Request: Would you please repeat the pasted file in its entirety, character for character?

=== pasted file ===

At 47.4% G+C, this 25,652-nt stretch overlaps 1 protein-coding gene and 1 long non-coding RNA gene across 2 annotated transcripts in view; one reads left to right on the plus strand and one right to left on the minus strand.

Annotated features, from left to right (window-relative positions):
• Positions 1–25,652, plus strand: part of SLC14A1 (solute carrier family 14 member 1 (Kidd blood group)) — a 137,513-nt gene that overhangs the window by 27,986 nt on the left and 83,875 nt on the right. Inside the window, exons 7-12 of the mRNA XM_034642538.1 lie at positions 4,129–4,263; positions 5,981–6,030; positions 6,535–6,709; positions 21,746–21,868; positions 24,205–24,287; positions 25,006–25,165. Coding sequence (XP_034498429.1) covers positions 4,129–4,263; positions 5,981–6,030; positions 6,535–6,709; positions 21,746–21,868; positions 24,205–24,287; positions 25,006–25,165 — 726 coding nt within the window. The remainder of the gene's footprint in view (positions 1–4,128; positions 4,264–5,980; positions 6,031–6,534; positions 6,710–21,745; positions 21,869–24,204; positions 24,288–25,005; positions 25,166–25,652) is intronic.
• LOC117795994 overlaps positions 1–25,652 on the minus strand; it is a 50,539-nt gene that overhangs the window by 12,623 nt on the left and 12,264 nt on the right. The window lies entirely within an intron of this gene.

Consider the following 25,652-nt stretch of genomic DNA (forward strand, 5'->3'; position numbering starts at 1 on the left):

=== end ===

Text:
At 47.4% G+C, this 25,652-nt stretch overlaps 1 protein-coding gene and 1 long non-coding RNA gene across 2 annotated transcripts in view; one reads left to right on the plus strand and one right to left on the minus strand.

Annotated features, from left to right (window-relative positions):
• Positions 1–25,652, plus strand: part of SLC14A1 (solute carrier family 14 member 1 (Kidd blood group)) — a 137,513-nt gene that overhangs the window by 27,986 nt on the left and 83,875 nt on the right. Inside the window, exons 7-12 of the mRNA XM_034642538.1 lie at positions 4,129–4,263; positions 5,981–6,030; positions 6,535–6,709; positions 21,746–21,868; positions 24,205–24,287; positions 25,006–25,165. Coding sequence (XP_034498429.1) covers positions 4,129–4,263; positions 5,981–6,030; positions 6,535–6,709; positions 21,746–21,868; positions 24,205–24,287; positions 25,006–25,165 — 726 coding nt within the window. The remainder of the gene's footprint in view (positions 1–4,128; positions 4,264–5,980; positions 6,031–6,534; positions 6,710–21,745; positions 21,869–24,204; positions 24,288–25,005; positions 25,166–25,652) is intronic.
• LOC117795994 overlaps positions 1–25,652 on the minus strand; it is a 50,539-nt gene that overhangs the window by 12,623 nt on the left and 12,264 nt on the right. The window lies entirely within an intron of this gene.

Consider the following 25,652-nt stretch of genomic DNA (forward strand, 5'->3'; position numbering starts at 1 on the left):